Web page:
Kathy Richmond (3) Katherine Richmond

Katherine is the Registrar at the Museum of London, UK, and has been working in the museum industry for over 15 years. Her career began at the Royal Armouries Museum working with historic arms and armour collections. Later, in her role as Collection Registrar within the loans out team at Tate, Katherine worked with historic and contemporary art from paintings and sculpture to time-based media works, organising and delivering loans as well as international touring projects. In her current role, Katherine is involved in a range of collections management activities from acquisition and disposal to exhibitions, loans, policy and training. The collections of the Museum of London include everything from archaeology to art, and social history to oral history.

From 2015 – 2017, Katherine held the position of Chair of the UK Registrars Group.

Katherine holds a degree in History from the University of Edinburgh, a post-graduate degree in Museums Studies from the University of Leicester, and a Diploma in Art Law and Collections Management from the Institute of Art and Law. She is also a recent graduate of the Getty Leadership Institute’s NextGen2018 programme.

Kristine Guzman_1 Kristine Guzmán 

Kristine Guzmán is General Coordinator and Curator at MUSAC, Museo de Arte Contemporáneo de Castilla y León. She has worked in the field of Cultural Management since 1999, as exhibitions coordinator of “Espacio Uno” of the Reina Sofía Museum in Madrid, Spain’s collateral event for the 49th Venice Bienal in 2001, and several exhibition and editorial projects at MUSAC from 2003-2009.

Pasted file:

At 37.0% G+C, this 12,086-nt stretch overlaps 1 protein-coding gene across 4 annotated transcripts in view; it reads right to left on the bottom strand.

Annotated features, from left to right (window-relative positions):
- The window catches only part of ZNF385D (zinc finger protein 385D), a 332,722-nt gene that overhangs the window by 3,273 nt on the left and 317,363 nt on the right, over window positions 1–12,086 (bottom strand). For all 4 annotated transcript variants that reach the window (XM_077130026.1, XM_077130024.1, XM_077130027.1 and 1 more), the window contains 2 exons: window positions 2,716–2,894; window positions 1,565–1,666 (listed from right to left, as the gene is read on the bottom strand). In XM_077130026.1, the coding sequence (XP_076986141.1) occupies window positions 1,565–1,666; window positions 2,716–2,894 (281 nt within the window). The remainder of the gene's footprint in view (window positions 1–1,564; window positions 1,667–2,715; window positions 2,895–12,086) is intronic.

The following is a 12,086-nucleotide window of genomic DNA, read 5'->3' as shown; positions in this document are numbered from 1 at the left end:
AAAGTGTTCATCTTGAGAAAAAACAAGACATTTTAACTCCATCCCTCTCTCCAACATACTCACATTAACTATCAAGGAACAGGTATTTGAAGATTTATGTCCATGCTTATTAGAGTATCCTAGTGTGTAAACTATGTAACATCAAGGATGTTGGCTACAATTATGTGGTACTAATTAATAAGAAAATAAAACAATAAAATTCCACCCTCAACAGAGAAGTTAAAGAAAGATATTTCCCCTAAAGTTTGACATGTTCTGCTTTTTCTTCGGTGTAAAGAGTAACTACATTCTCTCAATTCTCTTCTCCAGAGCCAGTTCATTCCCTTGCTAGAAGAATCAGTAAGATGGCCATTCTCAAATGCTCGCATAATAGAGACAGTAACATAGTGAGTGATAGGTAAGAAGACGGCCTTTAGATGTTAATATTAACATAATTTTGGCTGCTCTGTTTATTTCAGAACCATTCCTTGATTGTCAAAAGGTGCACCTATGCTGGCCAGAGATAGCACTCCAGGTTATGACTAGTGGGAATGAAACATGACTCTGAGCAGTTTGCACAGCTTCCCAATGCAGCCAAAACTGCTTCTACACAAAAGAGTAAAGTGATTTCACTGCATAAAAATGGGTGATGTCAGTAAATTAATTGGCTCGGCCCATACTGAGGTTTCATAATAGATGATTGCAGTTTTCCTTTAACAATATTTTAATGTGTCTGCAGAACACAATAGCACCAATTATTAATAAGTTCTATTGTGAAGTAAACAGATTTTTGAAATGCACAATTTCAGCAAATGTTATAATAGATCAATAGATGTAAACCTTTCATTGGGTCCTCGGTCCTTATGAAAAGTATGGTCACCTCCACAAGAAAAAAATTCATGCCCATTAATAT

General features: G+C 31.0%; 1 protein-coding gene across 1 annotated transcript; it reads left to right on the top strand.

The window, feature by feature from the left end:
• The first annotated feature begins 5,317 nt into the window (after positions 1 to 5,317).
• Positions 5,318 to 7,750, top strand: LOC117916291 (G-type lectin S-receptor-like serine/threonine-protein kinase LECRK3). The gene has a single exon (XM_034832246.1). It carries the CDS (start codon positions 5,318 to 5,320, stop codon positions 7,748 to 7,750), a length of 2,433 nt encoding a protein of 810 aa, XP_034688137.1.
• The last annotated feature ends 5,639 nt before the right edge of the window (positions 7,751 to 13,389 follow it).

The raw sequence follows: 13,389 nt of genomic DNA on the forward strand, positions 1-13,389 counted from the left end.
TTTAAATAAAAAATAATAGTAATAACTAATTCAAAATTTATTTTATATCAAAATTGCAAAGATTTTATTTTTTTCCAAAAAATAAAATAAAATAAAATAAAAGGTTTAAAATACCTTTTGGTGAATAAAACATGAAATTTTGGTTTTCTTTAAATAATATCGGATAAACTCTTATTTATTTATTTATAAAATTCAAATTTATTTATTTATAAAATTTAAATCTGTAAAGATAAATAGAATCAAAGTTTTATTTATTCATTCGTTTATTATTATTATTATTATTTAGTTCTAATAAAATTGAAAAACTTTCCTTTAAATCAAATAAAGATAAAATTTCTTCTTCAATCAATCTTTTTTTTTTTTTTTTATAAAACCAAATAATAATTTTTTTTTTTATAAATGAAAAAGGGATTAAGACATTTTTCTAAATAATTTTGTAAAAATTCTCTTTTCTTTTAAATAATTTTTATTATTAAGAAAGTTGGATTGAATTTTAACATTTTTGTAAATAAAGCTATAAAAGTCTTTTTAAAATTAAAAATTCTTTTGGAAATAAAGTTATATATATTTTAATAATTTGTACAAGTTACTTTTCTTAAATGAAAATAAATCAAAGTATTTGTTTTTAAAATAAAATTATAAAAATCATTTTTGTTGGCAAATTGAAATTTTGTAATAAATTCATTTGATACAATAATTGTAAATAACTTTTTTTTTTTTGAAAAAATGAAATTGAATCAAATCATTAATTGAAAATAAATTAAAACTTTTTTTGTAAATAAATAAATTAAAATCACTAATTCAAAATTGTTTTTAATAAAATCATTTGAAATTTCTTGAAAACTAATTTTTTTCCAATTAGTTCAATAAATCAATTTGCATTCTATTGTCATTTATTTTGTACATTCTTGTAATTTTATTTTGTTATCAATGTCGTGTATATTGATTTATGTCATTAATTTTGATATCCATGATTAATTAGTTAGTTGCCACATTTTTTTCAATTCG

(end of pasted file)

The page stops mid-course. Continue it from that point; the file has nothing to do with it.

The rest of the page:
As part of the founding team of MUSAC in 2003, she has helped build its contemporary art collection of over 1.800 works as Secretary of the Acquisitions Committee. Aside from managing acquisitions and overseeing the conservation of the MUSAC Collection, she currently undertakes several curatorial and editorial projects, as well as directs the AA Art & Architecture Series of MUSAC. She is the current Treasurer of ARMICE (Registrars Association of Spain).

Kristine is a graduate of Architecture from the University of Santo Tomas (Philippines) with a Master’s Degree in Restoration Architecture from the Universidad Politécnica de Madrid (Spain), and a Diploma in Cultural Management from the Fundación Duques de Soria.

OLYMPUS DIGITAL CAMERA Mgr. Martina Lehmannová

Director, Lidice Memorial
Chair, ICOM Czech Republic

Studied at the Masaryk University in Brno. She had been working in The Moravian Gallery in Brno as curator of furniture collection, Josef Hoffmann Museum in Brtnice and Dušan Jurkovič House in Brno (2001-2011), in The City of Prague Museum as curator of the collection of applied arts (2012-2014), in The Museum of Decorative Arts in Prague as curator (2015-2017). Since 2017 she has been director at The Lidice Memorial.
Since 2007 she is member of The International Council of Museums (ICOM), since 2011 member of board of ICOM Czech Republic, since 2015 chair of ICOM Czech Republic. In 2015 participated on the preparation of UNESCO Recommendation concerning the Protection and Promotion of Museums and Collections, their Diversity and their Role in Society.